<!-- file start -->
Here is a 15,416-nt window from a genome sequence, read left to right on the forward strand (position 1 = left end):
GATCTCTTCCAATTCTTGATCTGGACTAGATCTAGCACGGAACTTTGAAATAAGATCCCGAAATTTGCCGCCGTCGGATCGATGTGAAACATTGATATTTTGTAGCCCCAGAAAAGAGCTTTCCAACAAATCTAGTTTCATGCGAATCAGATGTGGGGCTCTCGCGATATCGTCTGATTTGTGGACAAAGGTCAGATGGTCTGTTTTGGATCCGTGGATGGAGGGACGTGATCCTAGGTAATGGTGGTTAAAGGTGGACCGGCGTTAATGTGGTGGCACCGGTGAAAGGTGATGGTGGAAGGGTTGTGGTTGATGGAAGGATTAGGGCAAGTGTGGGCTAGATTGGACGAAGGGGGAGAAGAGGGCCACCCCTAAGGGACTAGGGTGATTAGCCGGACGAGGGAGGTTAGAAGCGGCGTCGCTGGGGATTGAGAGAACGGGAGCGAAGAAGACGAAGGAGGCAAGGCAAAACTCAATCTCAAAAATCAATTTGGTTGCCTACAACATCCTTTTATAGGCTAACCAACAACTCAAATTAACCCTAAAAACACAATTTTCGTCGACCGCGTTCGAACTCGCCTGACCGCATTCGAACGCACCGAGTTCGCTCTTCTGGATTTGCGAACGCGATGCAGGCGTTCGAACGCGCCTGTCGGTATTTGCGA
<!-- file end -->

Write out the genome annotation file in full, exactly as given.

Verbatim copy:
Here is a 15,416-nt window from a genome sequence, read left to right on the forward strand (position 1 = left end):
GATCTCTTCCAATTCTTGATCTGGACTAGATCTAGCACGGAACTTTGAAATAAGATCCCGAAATTTGCCGCCGTCGGATCGATGTGAAACATTGATATTTTGTAGCCCCAGAAAAGAGCTTTCCAACAAATCTAGTTTCATGCGAATCAGATGTGGGGCTCTCGCGATATCGTCTGATTTGTGGACAAAGGTCAGATGGTCTGTTTTGGATCCGTGGATGGAGGGACGTGATCCTAGGTAATGGTGGTTAAAGGTGGACCGGCGTTAATGTGGTGGCACCGGTGAAAGGTGATGGTGGAAGGGTTGTGGTTGATGGAAGGATTAGGGCAAGTGTGGGCTAGATTGGACGAAGGGGGAGAAGAGGGCCACCCCTAAGGGACTAGGGTGATTAGCCGGACGAGGGAGGTTAGAAGCGGCGTCGCTGGGGATTGAGAGAACGGGAGCGAAGAAGACGAAGGAGGCAAGGCAAAACTCAATCTCAAAAATCAATTTGGTTGCCTACAACATCCTTTTATAGGCTAACCAACAACTCAAATTAACCCTAAAAACACAATTTTCGTCGACCGCGTTCGAACTCGCCTGACCGCATTCGAACGCACCGAGTTCGCTCTTCTGGATTTGCGAACGCGATGCAGGCGTTCGAACGCGCCTGTCGGTATTTGCGA